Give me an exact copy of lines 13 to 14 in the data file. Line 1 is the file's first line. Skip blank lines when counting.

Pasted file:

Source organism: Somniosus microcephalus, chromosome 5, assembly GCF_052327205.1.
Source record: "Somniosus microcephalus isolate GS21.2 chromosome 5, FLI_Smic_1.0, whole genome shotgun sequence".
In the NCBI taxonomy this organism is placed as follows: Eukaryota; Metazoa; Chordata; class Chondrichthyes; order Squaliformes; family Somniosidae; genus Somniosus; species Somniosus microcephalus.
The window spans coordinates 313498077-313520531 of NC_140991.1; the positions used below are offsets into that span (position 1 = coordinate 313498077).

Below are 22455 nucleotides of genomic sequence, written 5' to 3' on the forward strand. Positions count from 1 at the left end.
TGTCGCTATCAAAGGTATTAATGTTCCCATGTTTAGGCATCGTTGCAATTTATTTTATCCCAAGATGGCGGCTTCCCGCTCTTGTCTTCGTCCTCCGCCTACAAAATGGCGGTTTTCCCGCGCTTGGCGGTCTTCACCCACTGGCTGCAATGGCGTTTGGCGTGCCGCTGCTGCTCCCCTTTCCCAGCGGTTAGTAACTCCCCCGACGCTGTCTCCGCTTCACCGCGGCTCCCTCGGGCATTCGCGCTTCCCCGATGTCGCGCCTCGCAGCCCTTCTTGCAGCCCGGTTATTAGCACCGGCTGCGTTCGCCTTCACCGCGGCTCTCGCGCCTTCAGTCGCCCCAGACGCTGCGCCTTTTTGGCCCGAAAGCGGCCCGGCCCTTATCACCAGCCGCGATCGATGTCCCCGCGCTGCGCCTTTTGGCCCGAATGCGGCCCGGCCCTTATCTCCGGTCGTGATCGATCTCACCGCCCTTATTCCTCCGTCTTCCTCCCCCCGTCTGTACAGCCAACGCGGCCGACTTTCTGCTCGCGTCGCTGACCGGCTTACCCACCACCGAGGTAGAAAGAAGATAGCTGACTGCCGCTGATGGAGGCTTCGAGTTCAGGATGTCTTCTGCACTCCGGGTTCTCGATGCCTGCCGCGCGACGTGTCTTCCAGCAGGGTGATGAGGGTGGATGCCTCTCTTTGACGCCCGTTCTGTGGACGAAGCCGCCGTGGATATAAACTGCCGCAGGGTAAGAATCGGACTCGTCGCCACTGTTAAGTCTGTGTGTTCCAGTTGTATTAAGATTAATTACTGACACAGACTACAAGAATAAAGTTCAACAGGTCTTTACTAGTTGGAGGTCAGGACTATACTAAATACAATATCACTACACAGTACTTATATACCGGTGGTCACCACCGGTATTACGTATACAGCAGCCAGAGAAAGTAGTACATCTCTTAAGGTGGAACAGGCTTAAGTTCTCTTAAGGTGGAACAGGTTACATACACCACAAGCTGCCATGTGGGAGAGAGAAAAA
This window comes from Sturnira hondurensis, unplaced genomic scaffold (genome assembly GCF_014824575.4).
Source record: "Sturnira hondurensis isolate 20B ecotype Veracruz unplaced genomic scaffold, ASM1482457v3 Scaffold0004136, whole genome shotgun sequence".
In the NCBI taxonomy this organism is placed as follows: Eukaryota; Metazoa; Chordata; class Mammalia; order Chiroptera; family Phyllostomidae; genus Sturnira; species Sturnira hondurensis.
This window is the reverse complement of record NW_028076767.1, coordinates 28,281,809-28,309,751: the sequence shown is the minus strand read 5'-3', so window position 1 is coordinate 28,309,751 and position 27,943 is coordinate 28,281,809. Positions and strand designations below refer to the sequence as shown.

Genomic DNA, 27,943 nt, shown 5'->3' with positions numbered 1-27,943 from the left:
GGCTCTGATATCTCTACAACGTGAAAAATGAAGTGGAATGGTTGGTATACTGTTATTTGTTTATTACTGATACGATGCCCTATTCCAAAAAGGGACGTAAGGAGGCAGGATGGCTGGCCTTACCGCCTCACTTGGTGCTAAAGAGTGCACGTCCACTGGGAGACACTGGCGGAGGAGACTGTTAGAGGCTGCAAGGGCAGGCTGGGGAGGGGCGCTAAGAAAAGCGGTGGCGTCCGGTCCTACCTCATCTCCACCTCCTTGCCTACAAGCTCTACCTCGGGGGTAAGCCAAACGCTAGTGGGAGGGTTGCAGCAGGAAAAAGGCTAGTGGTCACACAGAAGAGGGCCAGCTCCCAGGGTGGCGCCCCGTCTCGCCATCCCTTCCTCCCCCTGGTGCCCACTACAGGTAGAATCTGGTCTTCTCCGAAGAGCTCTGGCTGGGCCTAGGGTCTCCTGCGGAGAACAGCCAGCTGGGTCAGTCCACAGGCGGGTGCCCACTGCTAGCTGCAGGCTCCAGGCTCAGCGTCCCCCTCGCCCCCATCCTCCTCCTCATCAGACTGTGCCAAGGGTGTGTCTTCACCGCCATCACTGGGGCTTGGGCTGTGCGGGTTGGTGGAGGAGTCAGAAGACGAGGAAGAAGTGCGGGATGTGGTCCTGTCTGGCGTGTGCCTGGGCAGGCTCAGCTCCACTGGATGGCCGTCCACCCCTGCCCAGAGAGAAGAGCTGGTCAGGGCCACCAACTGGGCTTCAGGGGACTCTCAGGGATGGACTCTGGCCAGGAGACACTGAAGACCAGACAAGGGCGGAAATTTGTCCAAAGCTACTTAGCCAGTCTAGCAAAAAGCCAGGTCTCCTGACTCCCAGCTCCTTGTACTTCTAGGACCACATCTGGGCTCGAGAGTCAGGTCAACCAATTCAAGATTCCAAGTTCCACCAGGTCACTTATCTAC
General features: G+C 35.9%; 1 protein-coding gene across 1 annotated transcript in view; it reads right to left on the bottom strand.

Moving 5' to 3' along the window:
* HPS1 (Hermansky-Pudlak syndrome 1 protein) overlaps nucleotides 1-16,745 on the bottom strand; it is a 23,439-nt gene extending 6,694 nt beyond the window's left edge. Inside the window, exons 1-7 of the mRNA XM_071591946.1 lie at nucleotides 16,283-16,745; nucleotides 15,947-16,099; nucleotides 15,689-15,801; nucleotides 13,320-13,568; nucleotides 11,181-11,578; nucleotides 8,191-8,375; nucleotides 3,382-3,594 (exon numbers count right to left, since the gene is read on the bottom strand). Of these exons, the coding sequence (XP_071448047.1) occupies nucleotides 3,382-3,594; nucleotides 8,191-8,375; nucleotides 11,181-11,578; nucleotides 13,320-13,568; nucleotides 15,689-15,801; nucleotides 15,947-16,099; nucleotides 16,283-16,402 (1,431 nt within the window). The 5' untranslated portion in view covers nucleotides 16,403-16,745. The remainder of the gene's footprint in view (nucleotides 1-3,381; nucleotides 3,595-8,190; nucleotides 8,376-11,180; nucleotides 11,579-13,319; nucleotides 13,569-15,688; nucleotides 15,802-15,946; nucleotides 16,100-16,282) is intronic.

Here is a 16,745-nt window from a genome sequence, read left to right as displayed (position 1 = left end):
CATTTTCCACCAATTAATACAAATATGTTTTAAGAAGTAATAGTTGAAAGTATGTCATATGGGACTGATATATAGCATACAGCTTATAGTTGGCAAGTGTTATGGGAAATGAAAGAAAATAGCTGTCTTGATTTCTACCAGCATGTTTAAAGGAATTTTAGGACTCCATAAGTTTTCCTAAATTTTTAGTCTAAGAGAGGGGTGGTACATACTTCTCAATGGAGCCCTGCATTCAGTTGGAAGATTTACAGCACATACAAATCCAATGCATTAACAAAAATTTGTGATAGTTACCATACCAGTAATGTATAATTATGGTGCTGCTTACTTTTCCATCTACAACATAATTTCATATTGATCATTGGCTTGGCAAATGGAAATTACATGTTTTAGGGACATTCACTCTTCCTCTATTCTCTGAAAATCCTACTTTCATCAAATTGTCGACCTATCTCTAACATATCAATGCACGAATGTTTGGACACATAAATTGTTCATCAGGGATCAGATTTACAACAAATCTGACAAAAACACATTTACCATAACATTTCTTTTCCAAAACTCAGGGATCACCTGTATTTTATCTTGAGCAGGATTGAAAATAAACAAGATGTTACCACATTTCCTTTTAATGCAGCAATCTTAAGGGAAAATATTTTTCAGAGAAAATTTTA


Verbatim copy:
General features: G+C 35.9%; 1 protein-coding gene across 1 annotated transcript in view; it reads right to left on the bottom strand.

Moving 5' to 3' along the window: